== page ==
To sum up, I must say that the Hermitage Museum complex holds one of, if not the most impressive collection, of paintings, sculptures and antiquities I’ve ever seen. However it is let down by poor curation, and I think this is a real shame. That said, if you’re a lover of art (and if you’re reading this blog, I assume you are) then I’d say that if you’re ever given the chance to go to St. Petersburg, you should bite off the hand of whomever afforded you the opportunity. Not just the Hermitage, but the entire city, is quite spectacular!

For more information about the Hermitage museum, visit http://www.hermitagemuseum.org/

Art that takes your breath away…AHA alum Catriona Grant on her favourite things

Excuse the cliche, but there are undeniably some geniuses in the history of art who have produced the most truly breathtaking objects ever to have existed.

These are by no means universal, and are rightly subject to each and every person’s individual opinions. What causes this reaction of course varies; it can be the smallest detail, the broadest concept, the emotion or idea it triggers, the person you share it with … the list goes on.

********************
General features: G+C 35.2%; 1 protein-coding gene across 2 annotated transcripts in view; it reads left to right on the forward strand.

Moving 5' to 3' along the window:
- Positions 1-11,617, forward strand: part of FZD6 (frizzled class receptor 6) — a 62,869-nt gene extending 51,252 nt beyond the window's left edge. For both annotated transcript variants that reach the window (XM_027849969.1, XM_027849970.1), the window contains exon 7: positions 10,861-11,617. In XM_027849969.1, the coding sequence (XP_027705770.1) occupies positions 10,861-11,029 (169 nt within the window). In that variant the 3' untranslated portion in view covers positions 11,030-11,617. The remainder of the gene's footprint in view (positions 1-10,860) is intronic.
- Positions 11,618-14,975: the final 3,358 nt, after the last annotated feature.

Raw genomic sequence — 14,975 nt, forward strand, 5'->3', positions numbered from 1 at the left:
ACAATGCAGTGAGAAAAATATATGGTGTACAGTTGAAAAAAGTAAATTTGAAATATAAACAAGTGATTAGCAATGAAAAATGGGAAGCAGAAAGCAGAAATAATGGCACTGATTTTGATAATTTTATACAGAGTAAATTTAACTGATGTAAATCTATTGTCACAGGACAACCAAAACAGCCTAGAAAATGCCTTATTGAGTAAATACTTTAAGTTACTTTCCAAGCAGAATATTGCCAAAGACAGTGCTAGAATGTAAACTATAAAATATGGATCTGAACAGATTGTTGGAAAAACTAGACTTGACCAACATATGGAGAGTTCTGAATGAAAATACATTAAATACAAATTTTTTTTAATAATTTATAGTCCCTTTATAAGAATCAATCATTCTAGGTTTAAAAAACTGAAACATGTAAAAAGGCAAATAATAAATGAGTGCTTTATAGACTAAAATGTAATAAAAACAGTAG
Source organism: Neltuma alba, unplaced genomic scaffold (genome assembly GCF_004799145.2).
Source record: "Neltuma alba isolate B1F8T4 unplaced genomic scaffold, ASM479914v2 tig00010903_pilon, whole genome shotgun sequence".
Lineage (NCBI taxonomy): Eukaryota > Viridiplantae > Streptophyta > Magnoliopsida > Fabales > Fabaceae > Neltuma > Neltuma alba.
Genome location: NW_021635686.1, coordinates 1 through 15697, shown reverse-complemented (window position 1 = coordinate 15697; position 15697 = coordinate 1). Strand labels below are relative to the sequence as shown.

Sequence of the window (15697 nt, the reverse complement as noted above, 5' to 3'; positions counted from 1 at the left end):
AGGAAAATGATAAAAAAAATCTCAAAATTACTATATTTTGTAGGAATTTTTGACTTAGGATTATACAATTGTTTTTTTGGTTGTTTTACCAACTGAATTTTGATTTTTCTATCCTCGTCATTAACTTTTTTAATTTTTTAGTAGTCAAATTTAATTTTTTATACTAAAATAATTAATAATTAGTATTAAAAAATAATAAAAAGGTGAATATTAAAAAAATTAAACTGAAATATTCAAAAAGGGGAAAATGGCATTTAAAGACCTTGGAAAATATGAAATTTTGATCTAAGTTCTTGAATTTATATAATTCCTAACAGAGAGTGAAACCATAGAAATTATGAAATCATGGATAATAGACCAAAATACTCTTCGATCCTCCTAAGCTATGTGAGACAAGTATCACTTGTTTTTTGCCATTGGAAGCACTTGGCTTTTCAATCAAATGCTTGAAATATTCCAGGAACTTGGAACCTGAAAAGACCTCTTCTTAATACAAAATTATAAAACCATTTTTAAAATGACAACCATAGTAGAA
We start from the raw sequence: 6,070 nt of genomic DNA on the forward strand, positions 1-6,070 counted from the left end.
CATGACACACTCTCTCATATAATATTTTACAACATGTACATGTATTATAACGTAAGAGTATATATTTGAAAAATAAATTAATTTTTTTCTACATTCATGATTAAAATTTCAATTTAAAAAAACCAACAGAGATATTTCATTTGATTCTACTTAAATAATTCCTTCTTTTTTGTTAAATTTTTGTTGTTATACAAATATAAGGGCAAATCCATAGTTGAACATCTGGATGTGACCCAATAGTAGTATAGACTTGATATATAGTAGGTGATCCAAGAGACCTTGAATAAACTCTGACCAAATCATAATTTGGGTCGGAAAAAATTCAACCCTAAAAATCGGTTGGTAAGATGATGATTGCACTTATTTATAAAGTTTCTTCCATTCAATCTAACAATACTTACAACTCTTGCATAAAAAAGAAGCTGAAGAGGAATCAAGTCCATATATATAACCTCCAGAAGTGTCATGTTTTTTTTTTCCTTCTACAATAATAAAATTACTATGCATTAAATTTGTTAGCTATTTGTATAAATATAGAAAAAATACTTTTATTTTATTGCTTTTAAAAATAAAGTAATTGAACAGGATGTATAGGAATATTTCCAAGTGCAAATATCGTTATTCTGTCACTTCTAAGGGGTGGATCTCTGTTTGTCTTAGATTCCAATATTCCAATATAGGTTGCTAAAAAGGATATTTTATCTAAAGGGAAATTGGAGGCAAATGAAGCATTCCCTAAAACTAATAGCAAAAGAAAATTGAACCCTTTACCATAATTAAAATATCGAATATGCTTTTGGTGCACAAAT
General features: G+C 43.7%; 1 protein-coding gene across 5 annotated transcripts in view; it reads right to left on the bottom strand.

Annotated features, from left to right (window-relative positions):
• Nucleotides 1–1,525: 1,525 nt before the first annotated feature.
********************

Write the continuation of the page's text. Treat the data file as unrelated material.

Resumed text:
Anyway, to while away a rainy day, here are a few of the works of art and architecture that I find particularly inspiring, I hope you enjoy them too:

The passion of Rodin’s The Kiss.

The intensity of gesture and impasto brushstrokes of Van Gogh’s Starry Night.

Starry Night

The staggering photorealism of Luigi Benedicenti’s paintings.

The tangible flesh of Bernini’s sculpture of the The Rape of Proserpina.


The elevating character of the Andrea Pozzo’s ceiling frescoes in the Sant’Ignazio Church in Rome.

The thrilling design and stunning setting of Frank Lloyd Wright’s Falling Water.

Falling Water

The wistful nostalgia of Constable’s The Hay Wain.

The Haywain

The quietude of Turner’s Swiss watercolour, The Bay of Uri Above Brunnen.

The simplicity of Durer’s Turf of Grass.

The enigmatic context of Edward Hopper’s Nighthawks.

The colossal embrace of the Pantheon in Rome.

Oh, and its just started snowing, even more excuse to don a onesie and have a self-indulgent evening looking up beautiful images and sunny places…

(Photos courtesy of Google Images).